2005 A sight for sore thumbs?
December 20th, 2005

The Economist writes this week:”Researchers are dreaming up some surprising new ways to enter text into mobile devices more quickly”.

People who send text messages fall into two camps: the 50% or so who, according to surveys, like to have the “predictive” text-entry function on their handset switched on, and the other 50% who prefer the “multi-tap” method of tapping out one letter at a time. The problem with predictive text is that it often guesses the wrong word: invite a friend out for a “pint” (7468 on most keypads), and your phone may suggest “shot” and “riot” before guessing the correct word. The problem with multi-tap is all that tiresome clicking, which is why people often use abbreviations in their txt msgs. Neither method is anywhere near as fast as a conventional keyboard; and a mini-keyboard squeezed on to a small device (such as the BlackBerry and its imitators) is too fiddly for some users. So the search continues for a way to enter text into mobile devices with the speed of a full-sized keyboard, but without its bulk. Ken Perlin of New York University’s Centre for Advanced Technology began working on the problem in 1997. The result was Quikwriting, a stylus-based system that allows the user to enter text without ever lifting the stylus off the screen. Imagine a drawing of a flower, with eight petals around a stamen, on a touch-sensitive screen. Each petal contains up to eight letters, numbers and punctuation marks. Picking a character involves moving the stylus from the stamen into a petal, and then back to the stamen (in some cases via another petal). Each word forms a squiggle, and users soon learn the shapes of common words as with shorthand. To start with, Quikwriting attracted a small but devoted following among users of Palm handheld computers. But it has since been licensed by Microsoft, which is developing it (under the name XNav) for use in a range of devices, including mobile phones, television remote controls and its Xbox games consoles. It has done away with the stylus and built several prototypes based on a flower-shaped array of buttons. By running your thumb over the buttons in sequence, you can write text messages or e-mails with one hand.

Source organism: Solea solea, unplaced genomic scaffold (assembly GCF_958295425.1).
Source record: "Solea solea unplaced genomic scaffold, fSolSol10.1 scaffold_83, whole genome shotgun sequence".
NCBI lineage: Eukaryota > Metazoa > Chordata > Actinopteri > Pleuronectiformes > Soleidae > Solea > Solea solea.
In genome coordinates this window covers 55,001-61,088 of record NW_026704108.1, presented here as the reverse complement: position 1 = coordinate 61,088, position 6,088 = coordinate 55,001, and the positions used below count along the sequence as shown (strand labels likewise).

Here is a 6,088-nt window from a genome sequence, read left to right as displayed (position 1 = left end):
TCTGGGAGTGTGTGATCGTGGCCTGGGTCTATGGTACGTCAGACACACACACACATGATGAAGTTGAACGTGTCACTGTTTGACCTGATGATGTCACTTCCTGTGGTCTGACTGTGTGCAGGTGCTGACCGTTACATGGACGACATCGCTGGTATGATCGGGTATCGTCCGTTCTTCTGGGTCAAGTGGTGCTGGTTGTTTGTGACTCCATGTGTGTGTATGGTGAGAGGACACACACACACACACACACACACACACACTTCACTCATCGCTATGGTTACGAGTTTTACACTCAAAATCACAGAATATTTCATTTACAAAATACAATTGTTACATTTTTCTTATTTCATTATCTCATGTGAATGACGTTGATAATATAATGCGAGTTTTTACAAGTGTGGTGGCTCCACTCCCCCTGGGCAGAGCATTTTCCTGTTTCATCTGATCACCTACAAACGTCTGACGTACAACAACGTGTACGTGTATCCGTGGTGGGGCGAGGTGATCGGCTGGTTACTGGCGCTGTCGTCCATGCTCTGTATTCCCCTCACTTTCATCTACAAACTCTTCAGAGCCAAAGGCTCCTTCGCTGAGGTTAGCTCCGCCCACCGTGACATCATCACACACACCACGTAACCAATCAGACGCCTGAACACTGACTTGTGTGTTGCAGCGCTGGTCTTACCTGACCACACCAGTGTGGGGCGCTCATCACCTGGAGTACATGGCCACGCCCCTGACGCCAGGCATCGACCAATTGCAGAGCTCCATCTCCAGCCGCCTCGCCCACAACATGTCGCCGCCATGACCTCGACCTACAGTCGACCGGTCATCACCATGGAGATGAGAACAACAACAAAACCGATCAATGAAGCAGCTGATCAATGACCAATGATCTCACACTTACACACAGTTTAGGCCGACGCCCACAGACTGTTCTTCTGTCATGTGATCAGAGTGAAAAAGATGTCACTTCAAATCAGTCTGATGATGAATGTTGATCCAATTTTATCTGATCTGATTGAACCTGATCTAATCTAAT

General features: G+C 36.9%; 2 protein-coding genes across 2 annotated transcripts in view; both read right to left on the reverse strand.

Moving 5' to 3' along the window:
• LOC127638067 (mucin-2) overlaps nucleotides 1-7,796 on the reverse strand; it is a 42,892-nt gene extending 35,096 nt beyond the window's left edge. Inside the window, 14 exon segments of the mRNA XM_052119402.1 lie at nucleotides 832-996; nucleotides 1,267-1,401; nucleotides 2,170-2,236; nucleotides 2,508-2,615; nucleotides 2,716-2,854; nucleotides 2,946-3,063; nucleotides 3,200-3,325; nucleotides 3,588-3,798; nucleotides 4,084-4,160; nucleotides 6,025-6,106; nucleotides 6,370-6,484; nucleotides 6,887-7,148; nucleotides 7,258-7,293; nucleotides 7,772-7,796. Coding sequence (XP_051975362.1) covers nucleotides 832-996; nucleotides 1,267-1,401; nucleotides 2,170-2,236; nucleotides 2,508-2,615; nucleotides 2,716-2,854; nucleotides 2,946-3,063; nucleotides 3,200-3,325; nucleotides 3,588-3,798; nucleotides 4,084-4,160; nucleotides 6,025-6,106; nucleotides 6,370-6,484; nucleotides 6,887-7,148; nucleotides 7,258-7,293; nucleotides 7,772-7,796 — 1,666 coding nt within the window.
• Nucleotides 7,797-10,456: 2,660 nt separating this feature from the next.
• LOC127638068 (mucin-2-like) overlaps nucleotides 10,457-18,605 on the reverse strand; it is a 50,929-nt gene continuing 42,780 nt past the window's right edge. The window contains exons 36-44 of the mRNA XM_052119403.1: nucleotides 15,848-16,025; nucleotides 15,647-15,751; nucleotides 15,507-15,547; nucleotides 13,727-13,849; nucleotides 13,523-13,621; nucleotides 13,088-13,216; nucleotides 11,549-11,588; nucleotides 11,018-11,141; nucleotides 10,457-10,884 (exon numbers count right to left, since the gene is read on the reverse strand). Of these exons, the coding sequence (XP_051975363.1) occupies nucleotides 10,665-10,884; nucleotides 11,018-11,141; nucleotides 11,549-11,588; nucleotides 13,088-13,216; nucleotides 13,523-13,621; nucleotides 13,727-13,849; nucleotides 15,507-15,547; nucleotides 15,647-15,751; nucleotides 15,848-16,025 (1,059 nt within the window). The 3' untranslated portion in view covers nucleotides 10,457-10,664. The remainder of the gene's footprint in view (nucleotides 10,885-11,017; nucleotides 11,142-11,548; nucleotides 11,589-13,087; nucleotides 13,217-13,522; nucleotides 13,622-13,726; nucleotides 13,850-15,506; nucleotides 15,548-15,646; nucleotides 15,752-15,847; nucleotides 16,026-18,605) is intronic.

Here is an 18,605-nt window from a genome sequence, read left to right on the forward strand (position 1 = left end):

IBM has also developed a squiggle-writing interface, called Shape Writer, for use on tablet PCS. It relies on a specially developed on-screen keyboard, in which the letters are laid out in a hexagonal grid. As with Quikwriting, the user drags a stylus over the keyboard to pick out letters. Lifting the stylus indicates the end of a word. Each word has a distinctive squiggle shape (or “sokgraph”, as Shumin Zhai, the developer of the system, calls them), which is identified by pattern-recognition software. As a result, ShapeWriter is very tolerant of straying styluses.

In tests, users were able to reach speeds of 80 words per minute.

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